Judge gives killer hope for parole

August 04, 1994|By Dennis O'Brien | Dennis O'Brien,Sun Staff Writer

The judge hearing Terrence G. Johnson's request to be released from prison has delayed his decision, but his warm praise yesterday for the convicted killer has family members optimistic that his parole is imminent.

Johnson, 31, who was convicted of killing a Prince George's County police officer in 1979, wants to be freed before his mandatory release date, July 6, 1997.

Anne Arundel Circuit Judge Warren B. Duckett Jr. would not explain why the hearing won't be continued until Aug. 12, and lawyers for both sides refused to comment.

But Judge Duckett told a courtroom packed with about 40 of Johnson's supporters that he was impressed by Johnson's courtroom demeanor and sincerity -- and then shook Johnson's manacled hand as he was led down a courthouse hallway under guard.

"I spent a lot of time looking squarely at Mr. Johnson and having him looking squarely back at me," said Judge Duckett, who was the county state's attorney for 15 years before he was appointed judge in 1988.

"This man has strength, strength of purpose, strength of character, strength of dignity, and I admire him very much," Judge Duckett said. "This man is going to make it, and boy, do I wish him luck."

The remarks brought praise and optimism from Johnson's supporters and criticism from his opponents, including relatives of the dead officers.

"I think he's [Judge Duckett] just eating up all the publicity," said Rita Swart, whose son was one of two officers shot by Johnson in 1978.

But Johnson's relatives said they were impressed by the judge's apparent open-mindedness.

"That is a wonderful man there," said Cynthia Green, Johnson's sister, as she watched Judge Duckett walk from the courtroom toward his chambers.

"I think he understands. I think he feels the same way I feel," said Robert Johnson, the petitioner's father.

In two days of hearings so far, Johnson's lawyers have questioned state parole commissioners about why they denied Johnson parole four times between 1987 and 1991.

They argue that he is being singled out unfairly by parole commissioners and by state prison officials, who are overly concerned about the notoriety of the case and the criticism they would get if he were released early.

Those concerns led state authorities to refuse to free Johnson under any terms, which violates his rights to due process and equal protection, his lawyers say.

In testimony yesterday, Parole Commissioner Daniel D. Zaccagnini acknowledged that an Evening Sun column by a woman whose son's killer was up for parole was included in Johnson's parole file and was probably reviewed by the commissioners before they denied Johnson's fourth parole request in 1991.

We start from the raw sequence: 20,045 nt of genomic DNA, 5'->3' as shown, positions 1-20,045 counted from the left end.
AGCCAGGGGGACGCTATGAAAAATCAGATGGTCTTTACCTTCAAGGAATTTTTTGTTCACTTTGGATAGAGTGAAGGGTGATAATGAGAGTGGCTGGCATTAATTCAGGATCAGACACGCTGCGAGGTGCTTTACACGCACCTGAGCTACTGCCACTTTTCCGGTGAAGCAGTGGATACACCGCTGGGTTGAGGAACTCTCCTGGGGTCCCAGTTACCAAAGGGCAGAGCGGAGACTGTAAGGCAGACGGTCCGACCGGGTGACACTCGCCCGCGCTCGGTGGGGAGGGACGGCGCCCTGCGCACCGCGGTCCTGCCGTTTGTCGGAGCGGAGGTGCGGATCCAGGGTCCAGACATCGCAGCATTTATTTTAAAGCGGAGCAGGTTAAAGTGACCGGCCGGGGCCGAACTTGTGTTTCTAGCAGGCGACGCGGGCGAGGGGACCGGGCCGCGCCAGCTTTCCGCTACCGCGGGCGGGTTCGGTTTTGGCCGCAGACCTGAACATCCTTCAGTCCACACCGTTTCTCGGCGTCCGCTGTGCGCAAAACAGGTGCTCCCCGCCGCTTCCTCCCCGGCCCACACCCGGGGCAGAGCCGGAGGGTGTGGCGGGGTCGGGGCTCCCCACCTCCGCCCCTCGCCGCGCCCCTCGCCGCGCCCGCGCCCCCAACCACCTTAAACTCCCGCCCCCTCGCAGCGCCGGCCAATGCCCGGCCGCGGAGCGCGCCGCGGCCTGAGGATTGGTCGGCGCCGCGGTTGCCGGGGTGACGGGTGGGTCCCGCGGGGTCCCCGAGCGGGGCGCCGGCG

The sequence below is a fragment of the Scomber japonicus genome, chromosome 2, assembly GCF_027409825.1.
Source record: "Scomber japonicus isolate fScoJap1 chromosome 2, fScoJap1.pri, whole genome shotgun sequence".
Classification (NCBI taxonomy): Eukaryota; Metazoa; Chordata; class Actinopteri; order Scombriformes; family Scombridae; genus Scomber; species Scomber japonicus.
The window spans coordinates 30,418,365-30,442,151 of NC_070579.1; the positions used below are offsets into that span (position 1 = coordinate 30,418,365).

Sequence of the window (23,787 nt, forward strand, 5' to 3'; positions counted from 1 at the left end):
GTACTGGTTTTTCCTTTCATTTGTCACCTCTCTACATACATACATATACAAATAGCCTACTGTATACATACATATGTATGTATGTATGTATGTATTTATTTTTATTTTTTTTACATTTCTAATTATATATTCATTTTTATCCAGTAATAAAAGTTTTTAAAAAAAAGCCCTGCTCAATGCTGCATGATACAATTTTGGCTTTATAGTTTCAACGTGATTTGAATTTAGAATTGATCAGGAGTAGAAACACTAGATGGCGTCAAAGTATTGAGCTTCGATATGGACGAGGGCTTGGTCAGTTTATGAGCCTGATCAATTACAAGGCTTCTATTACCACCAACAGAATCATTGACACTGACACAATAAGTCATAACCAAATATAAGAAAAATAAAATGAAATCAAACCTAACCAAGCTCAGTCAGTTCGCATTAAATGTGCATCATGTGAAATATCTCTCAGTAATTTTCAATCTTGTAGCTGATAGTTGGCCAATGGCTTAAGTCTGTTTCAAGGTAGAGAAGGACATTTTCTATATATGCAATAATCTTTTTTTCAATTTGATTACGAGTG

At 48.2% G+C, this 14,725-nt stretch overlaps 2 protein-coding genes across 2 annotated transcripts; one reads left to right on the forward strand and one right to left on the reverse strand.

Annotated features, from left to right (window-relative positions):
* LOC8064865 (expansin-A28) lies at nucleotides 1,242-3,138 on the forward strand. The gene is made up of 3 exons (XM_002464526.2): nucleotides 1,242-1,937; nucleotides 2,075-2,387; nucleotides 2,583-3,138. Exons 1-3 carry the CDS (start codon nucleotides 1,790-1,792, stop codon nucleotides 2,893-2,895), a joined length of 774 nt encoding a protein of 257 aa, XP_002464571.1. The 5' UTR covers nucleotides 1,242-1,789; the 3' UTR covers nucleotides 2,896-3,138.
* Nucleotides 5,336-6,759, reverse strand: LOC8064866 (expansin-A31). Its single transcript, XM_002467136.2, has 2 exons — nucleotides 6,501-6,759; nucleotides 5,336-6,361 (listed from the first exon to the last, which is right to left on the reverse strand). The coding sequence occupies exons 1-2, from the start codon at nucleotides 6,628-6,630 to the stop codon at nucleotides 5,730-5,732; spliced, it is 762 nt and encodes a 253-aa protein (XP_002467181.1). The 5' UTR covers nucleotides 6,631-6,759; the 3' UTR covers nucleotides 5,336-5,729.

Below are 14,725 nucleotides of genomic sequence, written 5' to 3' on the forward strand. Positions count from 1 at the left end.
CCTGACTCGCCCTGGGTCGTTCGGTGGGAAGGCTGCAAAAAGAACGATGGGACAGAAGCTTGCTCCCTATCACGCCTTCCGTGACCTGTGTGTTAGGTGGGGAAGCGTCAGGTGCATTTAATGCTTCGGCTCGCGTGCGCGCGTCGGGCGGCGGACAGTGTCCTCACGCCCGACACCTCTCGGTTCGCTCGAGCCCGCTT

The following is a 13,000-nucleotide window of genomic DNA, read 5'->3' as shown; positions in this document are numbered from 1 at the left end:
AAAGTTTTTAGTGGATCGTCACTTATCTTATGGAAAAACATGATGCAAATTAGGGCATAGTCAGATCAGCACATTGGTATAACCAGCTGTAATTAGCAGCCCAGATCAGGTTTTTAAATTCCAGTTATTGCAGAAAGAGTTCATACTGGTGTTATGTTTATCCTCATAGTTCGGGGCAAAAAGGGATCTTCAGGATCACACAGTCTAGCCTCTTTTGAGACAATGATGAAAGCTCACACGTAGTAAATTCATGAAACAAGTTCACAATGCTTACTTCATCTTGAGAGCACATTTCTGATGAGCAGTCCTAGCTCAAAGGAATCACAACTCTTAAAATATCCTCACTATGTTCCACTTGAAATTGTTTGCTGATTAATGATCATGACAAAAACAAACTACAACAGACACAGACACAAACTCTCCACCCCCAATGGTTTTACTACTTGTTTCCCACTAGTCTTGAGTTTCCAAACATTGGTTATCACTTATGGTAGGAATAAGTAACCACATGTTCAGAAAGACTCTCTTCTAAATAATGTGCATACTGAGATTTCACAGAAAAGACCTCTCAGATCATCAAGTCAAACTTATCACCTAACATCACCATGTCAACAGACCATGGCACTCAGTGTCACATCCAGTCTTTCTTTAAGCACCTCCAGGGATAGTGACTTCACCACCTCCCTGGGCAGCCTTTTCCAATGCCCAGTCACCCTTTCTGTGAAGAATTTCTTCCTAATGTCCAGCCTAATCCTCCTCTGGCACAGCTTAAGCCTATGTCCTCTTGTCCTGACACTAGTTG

Mr. Zaccagnini said he had "no idea" why the letter was in Johnson's file but admitted the commissioners follow news reports about the parole commission closely.

"We clip when we can, every article about inmates in our system," he said.

As had been the case in Johnson's 1979 trial, the issue of race was raised yesterday.

Commissioner Maceo Williams conceded that a month before the commission denied Johnson parole in 1991, it granted conditional parole to William Isaacs, who had been convicted of second-degree murder, kidnapping and auto theft for his role in a killing spree that left a Cumberland teen-ager and a family of six in Georgia dead in 1973.

Under questioning by Johnson's lawyers, Mr. Williams denied that Mr. Isaacs was granted the conditional parole because he was white and that Johnson was denied his request because he is black.

"Absolutely not," said Mr. Williams, who is black.

At his 1979 trial, Johnson testified that he was abused by the two white officers before he shot them.

According to testimony, Johnson, then 15, and his brother, Melvin Johnson, then 18, were stopped by Prince George's County police June 26, 1978, for a traffic violation and brought to the Hyattsville police station for questioning in a theft case.

Johnson testified that he was handcuffed to a chair at the station for about two hours before he was taken into a fingerprinting room by Officer Albert M. Claggett IV, who started beating him.

He said that he was in fear for his life when he grabbed the officer's gun and shot him. He shot Officer James B. Swart as he ran from the room.

The officers' friends and relatives dispute that account, but Johnson's testimony struck a chord in Prince George's County's black community, where the police force in the 1970s was 90 percent white and had a reputation for being racist and hostile toward minorities.

The jury of eight whites and four blacks convicted Johnson of man slaughter in the death of Officer Claggett and found him not guilty by reason of temporary insanity in the death of Officer Swart.

But he also was convicted of a handgun violation and Prince George's Circuit Court Judge Jacob S. Levin sentenced him to the maximum 25-year term for the offenses.

Mrs. Swart, who came to court Tuesday with her husband, Edgar Swart, said yesterday that she still misses her son, who was 25 when he was killed.

Mrs. Swart said that her son's death and Officer Claggett's death seem to be forgotten in the court proceedings.

"It seems like they're not important, only he's [Johnson] important," she said.

She said she was not optimistic about how Judge Duckett might rule next week.

"These judges can be wrong, too, you know," she said.

Baltimore Sun Articles
Please note the green-lined linked article text has been applied commercially without any involvement from our newsroom editors, reporters or any other editorial staff.